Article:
Esmé Claire Keith’s 2011 debut novel, Not Being on a Boat, failed to find a broad audience in part, one suspects, because she forces her reader to accompany a loathesome first-person narrator through the entire book. The narrator is Rutledge, an utterly self-absorbed man devoted to conspicuous consumption and the satisfaction of his every Falstaffian whim. He embarks on a cruise around the world, during which he befriends a porter named Raoul, whose obsequiousness appears to match Rutledge’s entitlement. During the cruise, a coup in a small Caribbean nation wreaks havoc on board ship, but dwindling food supplies and unsafe drinking water do nothing to squelch Rutledge’s insistence that he be afforded all the privileges and creature comforts he has come to expect as his rightful due.

Keith’s book evinces the savagery of Atwood and Gartner, and she resolutely withholds reassurance in the form of winking or nudging her audience in the ribs. Keith’s satire is uncomfortable because, unlike Fallis or Riche, she refuses to acknowledge the joke. And because, in Rutledge, she has created a perfect avatar for our narcissistic, entitled society. In his preening self-satisfaction and utter disregard for the world around him, Rutledge shines a light on some of the worst aspects of Western privilege.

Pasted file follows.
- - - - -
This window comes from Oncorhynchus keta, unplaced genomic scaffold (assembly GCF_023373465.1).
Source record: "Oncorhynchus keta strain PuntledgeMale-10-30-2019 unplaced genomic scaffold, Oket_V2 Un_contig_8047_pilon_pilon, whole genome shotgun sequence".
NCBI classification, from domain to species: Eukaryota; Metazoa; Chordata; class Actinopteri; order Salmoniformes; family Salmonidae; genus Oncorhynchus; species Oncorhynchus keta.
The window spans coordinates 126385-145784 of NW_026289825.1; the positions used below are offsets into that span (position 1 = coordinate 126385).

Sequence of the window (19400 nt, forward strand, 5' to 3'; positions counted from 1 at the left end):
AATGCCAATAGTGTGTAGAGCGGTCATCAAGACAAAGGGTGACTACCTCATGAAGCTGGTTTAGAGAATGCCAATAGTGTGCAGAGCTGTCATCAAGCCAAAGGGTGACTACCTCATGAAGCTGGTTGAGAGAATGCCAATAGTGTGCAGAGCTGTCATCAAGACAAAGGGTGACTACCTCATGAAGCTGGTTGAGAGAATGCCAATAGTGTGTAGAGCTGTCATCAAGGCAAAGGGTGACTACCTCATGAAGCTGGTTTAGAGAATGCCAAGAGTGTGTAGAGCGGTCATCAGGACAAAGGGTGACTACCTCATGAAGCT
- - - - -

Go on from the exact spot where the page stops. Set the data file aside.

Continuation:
This is something that Juvenalian satire is particularly adept at, and it is one reason why so many readers (and writers) avoid it: they are squeamish at the prospect of recognizing themselves in the objects of ridicule.

Among those readers who do venture into satirical waters, few ever encounter their own reflection. “Well, them stories just gone and shown you how some folks would do,” said a neighbour to whom Flannery O’Connor had given some stories. The haughtiness is typical, as is the insistence that fiction must be about “some folks,” never about us. This too is an apparently inescapable aspect of satire, perhaps best defined by Jonathan Swift, who knew a little something about the form. “Satire,” Swift wrote, “is a sort of glass wherein beholders do generally discover everybody’s face but their own; which is the chief reason for that kind reception it meets with in the world, and that so very few are offended with it.”
Steven W. Beattie